Flower News is Sachiko’s original design. Sachiko carefully chose the fabric to accurately represent the actual color of the many kinds of flowers. The flowers are appliqued onto the quilt while the leaves and other flowers are embroidered.

RONDO

For this first-place winner, Sachiko wanted “to express the competition of flowers in a quilt, just as flowers dance in a circle. And I wanted to use orchids to create an acanthus pattern.” It took Sachiko one and a half years to make this second quilt that was a double quilt winner.

The techniques in both quilts used hand applique, hand quilting, hand embroidery, machine piecing, beading, and Trapunto.

Road@Home Quilt Contest

Sachiko was aware that quilters from all over the world have entered Road to California quilt contests. She had previously entered in the 2018, 2019, and 2020 contests. Each time, she found the experience to be “very inspiring for me” and she gained “valuable experience.”

As a double quilt winner, Sachiko wanted to thank the judges and sponsors and was looking forward to receiving her prize winnings.

What’s up next for Sachiko? “I will finish the applique of my new flower quilt” and she is going to look forward to entering in the next in-person Road to California Quilt Contest.

Jenny K. Lyon Road@Home May Teacher

Friday, May 7th, 2021

Jenny K. Lyon will be teaching 2 classes on Sunday, May 23rd during Road@Home May:

SU108 – Free Motion Fills And Frills 1 from 8:00 AM – 11:00 AM

Jenny K. Lyon

SU112 – Free Motion Fills And Frills 2 from 12:00 PM – 3:00 PM

Jenny K. Lyon

Jenny will also be presenting a lecture on Saturday, May 22nd from 12:00 PM – 1:00 PM

SAL04 – Quilting Is A Contact Sport!

Jenny K. Lyon

Overcoming Sports Boredom

Jenny K. Lyon said she got into quilting because she “needed something to do while Hubby watched sports.” She wanted to be at home, doing something enjoyable and creative. Since three generations before her quilted, it wasn’t a big stretch for her to take up quilting.

Jenny made her first quilt in the 1980’s. which to her “seems so long ago.” When she and her family moved to California in 1999, she took a quilt class and hasn’t stopped since.

Jenny is quilts on a domestic machine. She started quilting when they moved to California because they “were house poor” and sending out her quilts to be quilted was not a option. Jenny recalls, “I think that, more than anything else, made me the free motion quilter I am today. There was no choice – I HAD to get good at free motion quilting.”

Jenny Lyon started out making traditional bed quilts, then moved into art quilts, a natural progression for her. She didn’t want to work from patterns and she quickly realized that she only needed a few bed quilts. Because she enjoyed the quilting process so much, she immersed herself in making whole cloth quilts. “The line created by thread essentially sculpts the surface of the quilt and I love that.”

Creative Space

Two bedrooms in Jenny’s home have been converted into an office and a studio. Both rooms are bright and edited – because Jenny says, “I get distracted by clutter.” She is mindful about every item that she brings into her space. She strives to have her office and studio be a place of joy and creativity. Comments Jenny, “I love being in there.”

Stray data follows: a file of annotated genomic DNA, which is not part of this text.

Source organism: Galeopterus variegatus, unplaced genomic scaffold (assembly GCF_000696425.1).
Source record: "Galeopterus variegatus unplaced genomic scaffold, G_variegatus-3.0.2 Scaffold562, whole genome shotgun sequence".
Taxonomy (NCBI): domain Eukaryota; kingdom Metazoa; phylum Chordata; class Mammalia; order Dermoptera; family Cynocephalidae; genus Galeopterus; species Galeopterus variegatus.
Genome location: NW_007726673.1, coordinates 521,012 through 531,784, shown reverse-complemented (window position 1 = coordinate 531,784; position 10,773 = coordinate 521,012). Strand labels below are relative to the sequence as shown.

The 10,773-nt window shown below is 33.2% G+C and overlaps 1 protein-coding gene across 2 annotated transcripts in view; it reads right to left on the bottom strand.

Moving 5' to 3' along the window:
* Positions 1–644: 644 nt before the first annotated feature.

Her BERNINA sewing machine faces a window with a gorgeous view.  She has a custom cutting table made for her at just-the-right height. Fully extended it is 36 x 72.  Jenny’s stash lives in a small walk-in closet and some of it spills into her office space next door.

Jenny K. Lyon

Teaching Online

Jenny K. Lyon shared that her greatest joy comes from teaching. It is a special moment when she sees her student “get it” and they realize they CAN free motion quilt their own work on their home machine. “The joy and creativity that comes from that is priceless and a beauty to behold.”

A teacher since 2006, Jenny is constantly improving her delivery style. She says that her “biggest improvement has been in my videos. I found that videos work so much better for my students than live stitching. I put my camera right in front of the needle (not to the side) which gives a perfect view, one you would see while sitting at your own machine. I speed up some parts and pull in very close in others. I’m proud of these new videos!”

For Road@Home May, Jenny can’t wait to meet her students, helping them achieve confidence and joy in free motion quilting as well as adding more designs to add to their quilts.

To learn more about Jenny K. Lyon, please visit her website.  

A Winning Quilt by Barbara Korengold

Tuesday, May 4th, 2021

Barbara Korengold won Honorable Mention for Threads of Friendship (Carol`s Gift) in the category, Could Be Grandmas Quilt, during Road@Home.

Barbara Korengold

Quilting Path

Winning quilter, Barbara Korengold, has NEVER taken a quilt class and says she is “self-taught.” She has been quilting for about 15 years, following a lifetime of other needle arts (knitting, needlepoint, etc.). Bobbie’s focus is on applique quilts.  She draws on the literature for her theme ideas and does her own designing. 

Although most of her work is intended for her family, this humble quilter, does enter some of them in competitions including multiple AQS shows, Mancuso shows, Quilt Odyssey, and the Vermont Quilt Festival. Bobbie says that she is always interested in judges’ critiques of the technical side of her work but is pretty confident about what she wants to do aesthetically.

Entering the Road@Home Quilt Contest

Bobbie said she entered Road to California’s first ever online show, Road@Home, because of the ease provided by the virtual aspect. “It was really just on a lark – I figured I had nothing to loose, including the quilt in shipping.”

She entered Threads of Friendship (Carol’s Gift) in the category, “Could be Grandma’s Quilt,” because it was hand quilted using inspiration from original 19th century Baltimore album quilts. This quilt took Bobbie two and a half years to complete.

Barbara Korengold

The techniques Barbara Korengold utilized in her winning quilt included traditional needle turn applique, hand embroidery, trapunto, and hand quilting.     

Barbara Korengold

Future Quilting

When asked what she was going to do with Threads of Friendship (Carol`s Gift) after she won, Barbara Korengold replied, “It’s folded up in the linen closet with the rest of my quilts.”

For 2021, Barbara Korengold intends to “Just to enjoy the process, which I do.”

To see more of Barbara Korengold’s work, you can go to this Pinterest account.